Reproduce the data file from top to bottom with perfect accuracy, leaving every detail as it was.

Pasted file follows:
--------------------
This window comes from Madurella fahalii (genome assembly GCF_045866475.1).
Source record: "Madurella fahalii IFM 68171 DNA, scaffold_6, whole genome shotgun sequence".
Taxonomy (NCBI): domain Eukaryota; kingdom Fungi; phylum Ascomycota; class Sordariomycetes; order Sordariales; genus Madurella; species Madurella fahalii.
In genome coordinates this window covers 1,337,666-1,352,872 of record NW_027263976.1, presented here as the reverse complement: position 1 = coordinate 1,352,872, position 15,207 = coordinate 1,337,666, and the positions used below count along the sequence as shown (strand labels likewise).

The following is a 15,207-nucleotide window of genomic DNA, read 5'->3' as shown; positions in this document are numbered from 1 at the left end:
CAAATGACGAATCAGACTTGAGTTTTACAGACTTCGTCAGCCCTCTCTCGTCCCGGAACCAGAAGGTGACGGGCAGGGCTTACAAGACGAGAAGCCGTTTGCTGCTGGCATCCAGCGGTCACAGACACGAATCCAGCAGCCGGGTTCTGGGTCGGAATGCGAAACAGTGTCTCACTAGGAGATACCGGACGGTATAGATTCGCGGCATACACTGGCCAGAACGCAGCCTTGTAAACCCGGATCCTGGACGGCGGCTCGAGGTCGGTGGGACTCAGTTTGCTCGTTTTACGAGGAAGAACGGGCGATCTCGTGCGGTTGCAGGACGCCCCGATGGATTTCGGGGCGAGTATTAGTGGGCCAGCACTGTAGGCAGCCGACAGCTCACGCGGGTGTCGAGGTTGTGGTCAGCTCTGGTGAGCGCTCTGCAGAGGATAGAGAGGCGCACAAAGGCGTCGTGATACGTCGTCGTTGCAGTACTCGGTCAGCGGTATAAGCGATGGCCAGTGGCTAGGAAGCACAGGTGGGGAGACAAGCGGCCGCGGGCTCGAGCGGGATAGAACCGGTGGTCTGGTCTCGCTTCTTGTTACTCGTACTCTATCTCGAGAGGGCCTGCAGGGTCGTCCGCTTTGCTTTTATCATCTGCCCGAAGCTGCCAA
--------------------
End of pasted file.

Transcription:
This window comes from Madurella fahalii (genome assembly GCF_045866475.1).
Source record: "Madurella fahalii IFM 68171 DNA, scaffold_6, whole genome shotgun sequence".
Taxonomy (NCBI): domain Eukaryota; kingdom Fungi; phylum Ascomycota; class Sordariomycetes; order Sordariales; genus Madurella; species Madurella fahalii.
In genome coordinates this window covers 1,337,666-1,352,872 of record NW_027263976.1, presented here as the reverse complement: position 1 = coordinate 1,352,872, position 15,207 = coordinate 1,337,666, and the positions used below count along the sequence as shown (strand labels likewise).

The following is a 15,207-nucleotide window of genomic DNA, read 5'->3' as shown; positions in this document are numbered from 1 at the left end:
CAAATGACGAATCAGACTTGAGTTTTACAGACTTCGTCAGCCCTCTCTCGTCCCGGAACCAGAAGGTGACGGGCAGGGCTTACAAGACGAGAAGCCGTTTGCTGCTGGCATCCAGCGGTCACAGACACGAATCCAGCAGCCGGGTTCTGGGTCGGAATGCGAAACAGTGTCTCACTAGGAGATACCGGACGGTATAGATTCGCGGCATACACTGGCCAGAACGCAGCCTTGTAAACCCGGATCCTGGACGGCGGCTCGAGGTCGGTGGGACTCAGTTTGCTCGTTTTACGAGGAAGAACGGGCGATCTCGTGCGGTTGCAGGACGCCCCGATGGATTTCGGGGCGAGTATTAGTGGGCCAGCACTGTAGGCAGCCGACAGCTCACGCGGGTGTCGAGGTTGTGGTCAGCTCTGGTGAGCGCTCTGCAGAGGATAGAGAGGCGCACAAAGGCGTCGTGATACGTCGTCGTTGCAGTACTCGGTCAGCGGTATAAGCGATGGCCAGTGGCTAGGAAGCACAGGTGGGGAGACAAGCGGCCGCGGGCTCGAGCGGGATAGAACCGGTGGTCTGGTCTCGCTTCTTGTTACTCGTACTCTATCTCGAGAGGGCCTGCAGGGTCGTCCGCTTTGCTTTTATCATCTGCCCGAAGCTGCCAA